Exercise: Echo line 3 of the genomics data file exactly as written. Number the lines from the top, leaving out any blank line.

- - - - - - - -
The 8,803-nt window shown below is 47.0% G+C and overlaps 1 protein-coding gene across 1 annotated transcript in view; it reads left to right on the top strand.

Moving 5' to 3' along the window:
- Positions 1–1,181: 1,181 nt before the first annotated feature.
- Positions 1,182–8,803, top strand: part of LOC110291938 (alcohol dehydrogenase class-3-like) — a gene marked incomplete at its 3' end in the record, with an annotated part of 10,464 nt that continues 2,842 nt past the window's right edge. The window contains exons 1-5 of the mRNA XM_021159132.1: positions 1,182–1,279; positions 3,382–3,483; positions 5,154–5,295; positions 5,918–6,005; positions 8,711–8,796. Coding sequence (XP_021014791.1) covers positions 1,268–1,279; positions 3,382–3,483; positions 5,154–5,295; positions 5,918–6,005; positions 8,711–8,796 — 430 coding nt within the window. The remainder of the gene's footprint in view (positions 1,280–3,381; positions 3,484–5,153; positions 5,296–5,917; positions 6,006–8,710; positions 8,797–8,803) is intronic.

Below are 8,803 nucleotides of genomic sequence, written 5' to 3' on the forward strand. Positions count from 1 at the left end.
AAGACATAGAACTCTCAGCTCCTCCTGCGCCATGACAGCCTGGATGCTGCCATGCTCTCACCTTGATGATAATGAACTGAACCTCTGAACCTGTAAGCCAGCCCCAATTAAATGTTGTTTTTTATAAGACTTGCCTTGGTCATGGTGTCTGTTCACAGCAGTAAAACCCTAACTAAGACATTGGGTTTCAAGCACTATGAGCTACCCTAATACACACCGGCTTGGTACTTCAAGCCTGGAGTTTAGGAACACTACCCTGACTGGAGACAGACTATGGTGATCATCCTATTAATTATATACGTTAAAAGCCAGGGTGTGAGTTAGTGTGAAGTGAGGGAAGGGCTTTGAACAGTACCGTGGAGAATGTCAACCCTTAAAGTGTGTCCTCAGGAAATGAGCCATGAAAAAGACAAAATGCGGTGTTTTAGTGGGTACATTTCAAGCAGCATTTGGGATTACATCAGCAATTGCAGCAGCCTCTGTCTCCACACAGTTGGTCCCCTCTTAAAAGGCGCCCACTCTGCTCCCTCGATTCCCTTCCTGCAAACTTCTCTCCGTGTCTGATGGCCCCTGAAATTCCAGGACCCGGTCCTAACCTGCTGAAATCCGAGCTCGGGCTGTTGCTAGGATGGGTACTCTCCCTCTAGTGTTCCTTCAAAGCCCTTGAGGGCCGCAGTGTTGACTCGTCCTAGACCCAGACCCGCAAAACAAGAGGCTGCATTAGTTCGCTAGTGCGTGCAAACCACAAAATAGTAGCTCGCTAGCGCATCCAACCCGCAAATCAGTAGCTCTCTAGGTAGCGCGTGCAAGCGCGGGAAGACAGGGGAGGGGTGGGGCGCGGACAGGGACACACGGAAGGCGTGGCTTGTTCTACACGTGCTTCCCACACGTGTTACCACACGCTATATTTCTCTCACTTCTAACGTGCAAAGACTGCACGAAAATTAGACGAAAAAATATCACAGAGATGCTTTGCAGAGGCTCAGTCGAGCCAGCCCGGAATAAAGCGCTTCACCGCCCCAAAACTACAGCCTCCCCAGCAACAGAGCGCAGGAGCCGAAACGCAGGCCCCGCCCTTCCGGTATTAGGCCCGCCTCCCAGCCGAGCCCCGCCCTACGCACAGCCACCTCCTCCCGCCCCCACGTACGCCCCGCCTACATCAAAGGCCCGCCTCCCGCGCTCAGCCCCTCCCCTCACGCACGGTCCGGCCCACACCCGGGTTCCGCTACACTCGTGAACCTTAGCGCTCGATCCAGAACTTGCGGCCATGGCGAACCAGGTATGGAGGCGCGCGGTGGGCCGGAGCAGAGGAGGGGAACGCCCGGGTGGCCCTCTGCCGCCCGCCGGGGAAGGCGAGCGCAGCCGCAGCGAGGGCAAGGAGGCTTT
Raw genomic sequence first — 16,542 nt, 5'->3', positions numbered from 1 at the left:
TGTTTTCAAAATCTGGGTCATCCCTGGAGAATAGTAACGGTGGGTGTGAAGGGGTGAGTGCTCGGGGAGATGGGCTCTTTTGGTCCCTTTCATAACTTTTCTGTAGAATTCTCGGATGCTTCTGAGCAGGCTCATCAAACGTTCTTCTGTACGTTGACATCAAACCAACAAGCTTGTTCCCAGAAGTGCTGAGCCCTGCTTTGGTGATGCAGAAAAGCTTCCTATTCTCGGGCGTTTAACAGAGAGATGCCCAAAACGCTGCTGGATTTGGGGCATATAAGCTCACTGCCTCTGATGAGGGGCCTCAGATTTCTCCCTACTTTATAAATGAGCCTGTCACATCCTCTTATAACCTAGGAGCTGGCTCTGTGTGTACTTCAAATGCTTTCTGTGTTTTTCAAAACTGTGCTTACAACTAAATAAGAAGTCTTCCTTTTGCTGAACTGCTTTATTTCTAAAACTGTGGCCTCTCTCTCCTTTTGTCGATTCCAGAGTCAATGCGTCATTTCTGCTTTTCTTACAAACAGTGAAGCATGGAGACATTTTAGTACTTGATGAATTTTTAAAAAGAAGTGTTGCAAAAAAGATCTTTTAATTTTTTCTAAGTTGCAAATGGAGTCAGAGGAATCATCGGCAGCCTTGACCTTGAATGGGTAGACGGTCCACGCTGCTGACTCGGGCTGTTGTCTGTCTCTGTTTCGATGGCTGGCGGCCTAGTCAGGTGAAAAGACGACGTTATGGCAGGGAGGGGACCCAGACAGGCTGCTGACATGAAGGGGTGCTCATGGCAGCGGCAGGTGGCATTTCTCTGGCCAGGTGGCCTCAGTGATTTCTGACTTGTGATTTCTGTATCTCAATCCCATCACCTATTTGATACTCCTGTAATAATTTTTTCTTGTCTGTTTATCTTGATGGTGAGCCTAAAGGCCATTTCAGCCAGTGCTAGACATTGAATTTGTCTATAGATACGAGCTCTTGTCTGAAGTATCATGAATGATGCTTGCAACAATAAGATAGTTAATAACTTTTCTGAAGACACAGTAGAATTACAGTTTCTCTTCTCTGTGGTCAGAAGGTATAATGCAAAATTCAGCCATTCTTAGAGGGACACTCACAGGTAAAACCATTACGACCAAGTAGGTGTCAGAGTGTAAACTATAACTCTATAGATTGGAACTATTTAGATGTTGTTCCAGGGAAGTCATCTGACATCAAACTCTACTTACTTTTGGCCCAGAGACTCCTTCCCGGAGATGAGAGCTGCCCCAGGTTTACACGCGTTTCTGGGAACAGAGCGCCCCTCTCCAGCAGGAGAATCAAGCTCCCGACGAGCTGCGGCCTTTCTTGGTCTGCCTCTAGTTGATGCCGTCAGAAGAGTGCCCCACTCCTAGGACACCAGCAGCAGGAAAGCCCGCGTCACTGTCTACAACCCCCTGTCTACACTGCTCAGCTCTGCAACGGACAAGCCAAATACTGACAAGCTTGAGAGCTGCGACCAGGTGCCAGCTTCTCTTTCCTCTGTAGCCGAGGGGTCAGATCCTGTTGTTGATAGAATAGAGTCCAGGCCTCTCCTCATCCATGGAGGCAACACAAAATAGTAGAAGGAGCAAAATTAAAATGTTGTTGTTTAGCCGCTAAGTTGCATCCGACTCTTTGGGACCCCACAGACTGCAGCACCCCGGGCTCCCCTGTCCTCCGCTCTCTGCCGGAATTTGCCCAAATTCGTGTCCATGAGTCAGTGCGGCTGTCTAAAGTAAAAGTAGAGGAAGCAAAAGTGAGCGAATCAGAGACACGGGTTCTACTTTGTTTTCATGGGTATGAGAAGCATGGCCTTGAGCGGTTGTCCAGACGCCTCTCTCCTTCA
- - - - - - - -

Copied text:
- Positions 1–1,181: 1,181 nt before the first annotated feature.